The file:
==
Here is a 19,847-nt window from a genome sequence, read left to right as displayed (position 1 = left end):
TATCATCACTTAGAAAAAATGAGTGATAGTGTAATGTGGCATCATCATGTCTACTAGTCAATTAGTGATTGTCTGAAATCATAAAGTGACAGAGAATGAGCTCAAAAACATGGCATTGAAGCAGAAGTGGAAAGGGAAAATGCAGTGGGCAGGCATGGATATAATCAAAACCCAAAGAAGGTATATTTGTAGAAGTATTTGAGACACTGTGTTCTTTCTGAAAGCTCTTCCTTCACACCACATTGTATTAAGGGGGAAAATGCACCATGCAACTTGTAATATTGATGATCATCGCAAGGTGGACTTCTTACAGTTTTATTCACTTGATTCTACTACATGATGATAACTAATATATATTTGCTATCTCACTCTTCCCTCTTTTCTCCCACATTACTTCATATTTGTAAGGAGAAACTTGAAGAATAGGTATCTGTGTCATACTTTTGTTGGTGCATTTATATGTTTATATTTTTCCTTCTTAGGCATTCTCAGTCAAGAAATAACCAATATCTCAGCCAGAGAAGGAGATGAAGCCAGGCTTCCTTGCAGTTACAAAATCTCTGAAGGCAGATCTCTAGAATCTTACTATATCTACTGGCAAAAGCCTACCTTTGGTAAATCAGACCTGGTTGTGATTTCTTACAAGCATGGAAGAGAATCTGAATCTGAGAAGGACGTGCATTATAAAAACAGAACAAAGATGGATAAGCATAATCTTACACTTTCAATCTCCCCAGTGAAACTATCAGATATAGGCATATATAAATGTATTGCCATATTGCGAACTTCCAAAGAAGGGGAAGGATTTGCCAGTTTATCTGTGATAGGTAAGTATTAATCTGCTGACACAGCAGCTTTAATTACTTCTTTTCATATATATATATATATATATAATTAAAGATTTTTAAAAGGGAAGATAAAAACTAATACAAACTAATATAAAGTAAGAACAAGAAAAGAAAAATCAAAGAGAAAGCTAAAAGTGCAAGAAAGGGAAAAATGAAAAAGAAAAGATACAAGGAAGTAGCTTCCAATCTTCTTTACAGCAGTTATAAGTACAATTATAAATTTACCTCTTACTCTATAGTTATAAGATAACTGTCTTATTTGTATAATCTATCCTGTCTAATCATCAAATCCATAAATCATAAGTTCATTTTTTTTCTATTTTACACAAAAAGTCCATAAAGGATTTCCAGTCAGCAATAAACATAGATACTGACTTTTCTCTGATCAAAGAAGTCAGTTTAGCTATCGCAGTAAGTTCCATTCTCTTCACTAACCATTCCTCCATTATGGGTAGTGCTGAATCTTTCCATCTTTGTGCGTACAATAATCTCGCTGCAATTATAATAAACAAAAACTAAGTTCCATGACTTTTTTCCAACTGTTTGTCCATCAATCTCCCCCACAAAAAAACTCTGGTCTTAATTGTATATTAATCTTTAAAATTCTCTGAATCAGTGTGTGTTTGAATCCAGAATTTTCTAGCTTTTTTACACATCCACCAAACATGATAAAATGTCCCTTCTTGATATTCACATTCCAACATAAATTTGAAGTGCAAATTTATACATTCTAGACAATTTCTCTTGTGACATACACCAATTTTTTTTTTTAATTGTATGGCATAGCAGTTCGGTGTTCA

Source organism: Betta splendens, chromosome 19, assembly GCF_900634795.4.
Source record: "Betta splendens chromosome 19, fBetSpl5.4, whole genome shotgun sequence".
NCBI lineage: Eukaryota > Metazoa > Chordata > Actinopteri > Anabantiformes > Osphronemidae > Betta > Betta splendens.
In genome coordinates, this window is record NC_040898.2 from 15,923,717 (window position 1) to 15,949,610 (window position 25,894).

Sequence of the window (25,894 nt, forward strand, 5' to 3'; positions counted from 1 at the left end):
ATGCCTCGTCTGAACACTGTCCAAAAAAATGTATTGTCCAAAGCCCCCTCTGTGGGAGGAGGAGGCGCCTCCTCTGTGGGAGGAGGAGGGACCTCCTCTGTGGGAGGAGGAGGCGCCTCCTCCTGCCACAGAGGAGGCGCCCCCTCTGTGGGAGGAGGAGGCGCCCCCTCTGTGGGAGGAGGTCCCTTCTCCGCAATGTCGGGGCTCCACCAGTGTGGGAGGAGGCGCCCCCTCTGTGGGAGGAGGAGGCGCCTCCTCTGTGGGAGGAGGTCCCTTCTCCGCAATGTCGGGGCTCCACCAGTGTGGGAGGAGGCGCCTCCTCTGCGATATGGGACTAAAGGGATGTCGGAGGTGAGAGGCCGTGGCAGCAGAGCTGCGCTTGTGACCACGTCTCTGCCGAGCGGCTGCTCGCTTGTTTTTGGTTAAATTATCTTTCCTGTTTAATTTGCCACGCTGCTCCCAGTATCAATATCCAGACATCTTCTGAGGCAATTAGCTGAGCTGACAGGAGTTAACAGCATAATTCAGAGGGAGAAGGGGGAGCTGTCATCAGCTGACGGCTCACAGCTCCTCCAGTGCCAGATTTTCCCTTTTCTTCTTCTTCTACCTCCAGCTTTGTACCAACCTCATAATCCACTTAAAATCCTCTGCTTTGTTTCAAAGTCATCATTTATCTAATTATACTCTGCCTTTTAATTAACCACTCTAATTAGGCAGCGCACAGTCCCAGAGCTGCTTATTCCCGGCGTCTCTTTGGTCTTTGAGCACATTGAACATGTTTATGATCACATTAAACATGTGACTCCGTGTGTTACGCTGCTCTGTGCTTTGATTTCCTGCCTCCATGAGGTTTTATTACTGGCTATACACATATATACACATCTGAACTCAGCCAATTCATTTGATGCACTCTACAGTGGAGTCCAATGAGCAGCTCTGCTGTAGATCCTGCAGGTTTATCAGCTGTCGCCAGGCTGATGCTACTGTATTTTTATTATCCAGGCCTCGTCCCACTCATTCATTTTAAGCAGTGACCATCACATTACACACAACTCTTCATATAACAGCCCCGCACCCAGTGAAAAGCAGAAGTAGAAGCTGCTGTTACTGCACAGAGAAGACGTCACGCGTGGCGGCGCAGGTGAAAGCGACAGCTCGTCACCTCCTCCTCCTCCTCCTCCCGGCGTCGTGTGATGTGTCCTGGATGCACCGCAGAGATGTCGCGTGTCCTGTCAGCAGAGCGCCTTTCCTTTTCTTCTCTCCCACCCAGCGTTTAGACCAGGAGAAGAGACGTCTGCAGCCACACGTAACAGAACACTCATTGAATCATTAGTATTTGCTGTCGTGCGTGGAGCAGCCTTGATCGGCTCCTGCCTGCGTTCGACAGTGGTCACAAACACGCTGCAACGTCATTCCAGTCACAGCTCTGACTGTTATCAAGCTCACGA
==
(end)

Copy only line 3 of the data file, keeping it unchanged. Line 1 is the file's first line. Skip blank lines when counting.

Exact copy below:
Source organism: Betta splendens, chromosome 19, assembly GCF_900634795.4.